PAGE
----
"I have always thought it would be nice to meet you, but never imagined it would be like this," he said with a soft chuckle.

"Joseph Johnson**?" the admiral asked the tall rancher when he had straightened up.

"Yes, sir, at your service."

Nelson nodded and pointed to Crane, who had finished removing his fins and tanks. "My captain, Lee Crane."

"Captain." His mouth quirked into a sardonic smile. "You know I heard you Navy boys like your water, but this might be taking it a bit far."

Lee was helping the admiral off with his tanks, but chuckled at the joke. "Yes, sir, but I hear your neighbor likes your water equally well."

The smile disappeared and Johnson sighed. "Nice place here until those . . . uh, so-called survivalists showed up." The voice was bitter.

"Well, we canít tell you what weíre exactly up to, Mr. Johnson," Nelson began. "And if weíre caught there could be hell to pay."

"Yes, sir, Admiral, I realize that, but when the call came from your institute telling me that you were coming to get something that didnít belong to Sanders, I just had to agree to help." His mouth again formed a smile. "Civic duty and all that, you know."

All three men laughed softly but then sobered quickly. "We need to be briefed on the lay of the land, on Sanders, anything you can tell us," the admiral said.

"Well, first of all, youíre not going to get within that compound easily," Johnson said.

"We kind of figured that," Harriman replied. He wondered if Lee even had a plan yet. Somehow, he doubted it.

"You especially, Admiral."


"Yes, sir. Sanders has pulled within his ranks strapping young men, most of them tall, beefy and rugged types." He paused a moment and then hurried on, as though embarrassed by what he was saying. "Most of them look like theyíre from the Nordic ski team, but there are some you could pass for, Captain," he added, looking at Crane. "Beside the fact that Sanders would know a great deal about you, Admiral. Youíre fairly famous, you know."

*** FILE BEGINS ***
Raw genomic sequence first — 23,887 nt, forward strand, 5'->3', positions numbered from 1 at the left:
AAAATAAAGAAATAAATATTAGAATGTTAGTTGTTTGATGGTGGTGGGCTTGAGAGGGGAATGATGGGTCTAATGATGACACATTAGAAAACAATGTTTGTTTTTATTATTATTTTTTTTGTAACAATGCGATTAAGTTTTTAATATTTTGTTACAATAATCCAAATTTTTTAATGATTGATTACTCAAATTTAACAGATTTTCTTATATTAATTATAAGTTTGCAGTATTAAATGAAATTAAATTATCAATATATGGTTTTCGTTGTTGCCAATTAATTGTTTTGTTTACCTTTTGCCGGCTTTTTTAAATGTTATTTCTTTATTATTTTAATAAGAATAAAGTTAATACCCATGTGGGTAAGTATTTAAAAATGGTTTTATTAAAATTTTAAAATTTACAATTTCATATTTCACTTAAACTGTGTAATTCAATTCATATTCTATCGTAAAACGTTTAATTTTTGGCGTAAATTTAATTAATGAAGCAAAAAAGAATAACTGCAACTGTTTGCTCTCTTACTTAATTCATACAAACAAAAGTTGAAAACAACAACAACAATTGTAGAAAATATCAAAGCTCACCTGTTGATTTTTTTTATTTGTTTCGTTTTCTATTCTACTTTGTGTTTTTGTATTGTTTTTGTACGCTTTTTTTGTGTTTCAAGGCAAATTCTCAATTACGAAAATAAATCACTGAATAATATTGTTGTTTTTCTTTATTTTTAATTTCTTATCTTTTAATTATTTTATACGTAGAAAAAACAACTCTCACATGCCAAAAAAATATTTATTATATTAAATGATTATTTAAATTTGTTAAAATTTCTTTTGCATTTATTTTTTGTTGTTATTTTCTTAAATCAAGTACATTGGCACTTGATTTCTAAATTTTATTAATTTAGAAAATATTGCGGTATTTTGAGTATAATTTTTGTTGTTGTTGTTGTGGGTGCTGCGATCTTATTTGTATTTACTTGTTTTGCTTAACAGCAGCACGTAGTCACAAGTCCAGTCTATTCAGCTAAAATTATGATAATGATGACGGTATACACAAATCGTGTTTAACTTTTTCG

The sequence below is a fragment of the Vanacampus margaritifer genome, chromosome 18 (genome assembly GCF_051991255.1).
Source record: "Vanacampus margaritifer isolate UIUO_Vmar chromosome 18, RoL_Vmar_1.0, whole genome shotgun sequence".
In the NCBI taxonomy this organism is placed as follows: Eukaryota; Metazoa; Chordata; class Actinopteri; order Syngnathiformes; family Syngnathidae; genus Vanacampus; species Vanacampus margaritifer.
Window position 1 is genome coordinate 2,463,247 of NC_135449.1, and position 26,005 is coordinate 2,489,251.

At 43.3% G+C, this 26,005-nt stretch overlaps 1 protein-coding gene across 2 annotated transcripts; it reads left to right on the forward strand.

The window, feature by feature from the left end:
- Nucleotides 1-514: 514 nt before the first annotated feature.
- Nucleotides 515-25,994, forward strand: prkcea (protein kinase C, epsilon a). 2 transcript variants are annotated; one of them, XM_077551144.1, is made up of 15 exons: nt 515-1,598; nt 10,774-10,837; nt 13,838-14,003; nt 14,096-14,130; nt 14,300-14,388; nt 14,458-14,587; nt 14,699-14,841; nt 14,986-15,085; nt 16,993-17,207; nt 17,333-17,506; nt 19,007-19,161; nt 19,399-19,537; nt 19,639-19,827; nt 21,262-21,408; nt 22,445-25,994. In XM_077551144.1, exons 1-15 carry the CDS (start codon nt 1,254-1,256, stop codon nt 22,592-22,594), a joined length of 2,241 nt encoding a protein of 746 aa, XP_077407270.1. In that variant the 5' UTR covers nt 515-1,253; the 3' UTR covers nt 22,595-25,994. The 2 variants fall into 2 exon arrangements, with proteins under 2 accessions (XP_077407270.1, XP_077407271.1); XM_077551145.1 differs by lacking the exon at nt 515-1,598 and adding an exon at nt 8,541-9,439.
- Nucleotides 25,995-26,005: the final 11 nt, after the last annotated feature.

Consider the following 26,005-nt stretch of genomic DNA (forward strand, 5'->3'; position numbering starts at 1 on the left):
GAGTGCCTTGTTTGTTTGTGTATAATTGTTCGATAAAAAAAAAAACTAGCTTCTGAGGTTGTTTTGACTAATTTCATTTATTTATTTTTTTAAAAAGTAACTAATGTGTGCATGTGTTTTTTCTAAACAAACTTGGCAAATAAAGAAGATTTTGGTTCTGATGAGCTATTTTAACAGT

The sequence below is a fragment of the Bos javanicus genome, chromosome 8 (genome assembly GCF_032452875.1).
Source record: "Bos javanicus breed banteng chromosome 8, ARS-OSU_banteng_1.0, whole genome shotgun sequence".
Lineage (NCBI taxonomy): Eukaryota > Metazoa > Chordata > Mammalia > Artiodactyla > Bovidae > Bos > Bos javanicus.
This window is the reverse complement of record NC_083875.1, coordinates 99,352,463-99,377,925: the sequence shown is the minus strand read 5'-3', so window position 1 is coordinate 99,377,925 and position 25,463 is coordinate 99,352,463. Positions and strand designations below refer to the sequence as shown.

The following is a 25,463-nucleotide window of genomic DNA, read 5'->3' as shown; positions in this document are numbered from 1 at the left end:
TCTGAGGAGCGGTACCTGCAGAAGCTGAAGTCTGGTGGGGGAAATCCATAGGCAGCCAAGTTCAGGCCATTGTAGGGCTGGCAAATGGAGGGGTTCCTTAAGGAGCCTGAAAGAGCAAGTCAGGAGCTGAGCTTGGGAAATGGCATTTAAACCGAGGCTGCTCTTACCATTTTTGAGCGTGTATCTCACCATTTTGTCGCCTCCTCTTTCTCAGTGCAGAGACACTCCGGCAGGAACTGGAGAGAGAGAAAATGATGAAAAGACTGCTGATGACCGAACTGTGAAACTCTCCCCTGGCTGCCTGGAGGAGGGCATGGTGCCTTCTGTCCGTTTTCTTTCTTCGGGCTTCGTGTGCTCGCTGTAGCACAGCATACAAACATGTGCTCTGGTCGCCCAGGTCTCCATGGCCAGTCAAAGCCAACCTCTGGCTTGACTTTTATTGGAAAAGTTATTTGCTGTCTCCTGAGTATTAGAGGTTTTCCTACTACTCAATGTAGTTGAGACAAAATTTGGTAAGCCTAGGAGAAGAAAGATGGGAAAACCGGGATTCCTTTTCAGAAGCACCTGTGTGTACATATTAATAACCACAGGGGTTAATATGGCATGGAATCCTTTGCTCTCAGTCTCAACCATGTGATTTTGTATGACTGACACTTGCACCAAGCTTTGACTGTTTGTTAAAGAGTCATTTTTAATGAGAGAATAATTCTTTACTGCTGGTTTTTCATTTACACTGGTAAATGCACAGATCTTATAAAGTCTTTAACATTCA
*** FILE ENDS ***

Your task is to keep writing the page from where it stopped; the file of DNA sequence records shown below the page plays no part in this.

"But by an Idaho rancher?" Nelson protested.

"Admiral, Iíd be insulted by that if I didnít know you meant nothing by it." Another pause. "Calling Sanders a rancher, I mean."

Crane snickered softly. By now, all the diving equipment had been hidden and they were walking toward the horses. Johnson swung on the largest with an easy grace, watching the other two men with interest.

Harriman studied the two mounts by the dim moonlight, while one of the horses reciprocated.

Lee handed the reins of the more placid seeming mount to the admiral. "Weíd already decided that Iíd be going in alone with the admiral standing by as back up. If anything blows up in our faces, we were on your property uninvited, Mr. Johnson," he assured him.

"No involvement that Sanders could take you to court over," the admiral said tersely and with finality. He carefully put his foot in the stirrup and pulled himself up.

Crane did the same with the assurance of one familiar with riding horse and yet not with the total ease of a practiced horseman. "Where are we going, Mr. Johnson?"

"A shed nearby, where I have some more suitable clothing for you, Captain. And a little further from the property line, just in case."

Neither submariner said anything. Johnson led the way up a trail bounded on one side by a rocky ridge. Crane, suddenly suspicious, pulled a pair of night vision goggles from the waterproof pouch he had brought with him. The lenses brought everything into sharp and clear focus. There was a slight movement among the rocks and Lee signaled the admiral.

Quickly, he slipped from the gelding and dashed into the rocks hoping that the movement he had seen indicated only one person. Lee could hear only a quick scrabbling among the rocks, then a muffled thump and a groan, then silence. Silently, he pulled out his pistol and advanced cautiously. The lenses showed a great deal, but there were still pockets of shadow behind rocks and brush. A huge shape divorced itself from behind a stand of aspen.



**Joseph Johnson is named after my great-grandfather, the son of a Danish immigrant who settled in Preston, Idaho. The Johnson family was fairly prominent in southern Idaho. And indeed, there are many modern day ranchers and farmers in Idaho and other western states who can lay claim to setting their roots in their respective areas due to directives from the nineteenth century LDS President, Brigham Young. Most of these people are friendly and fiercely independent.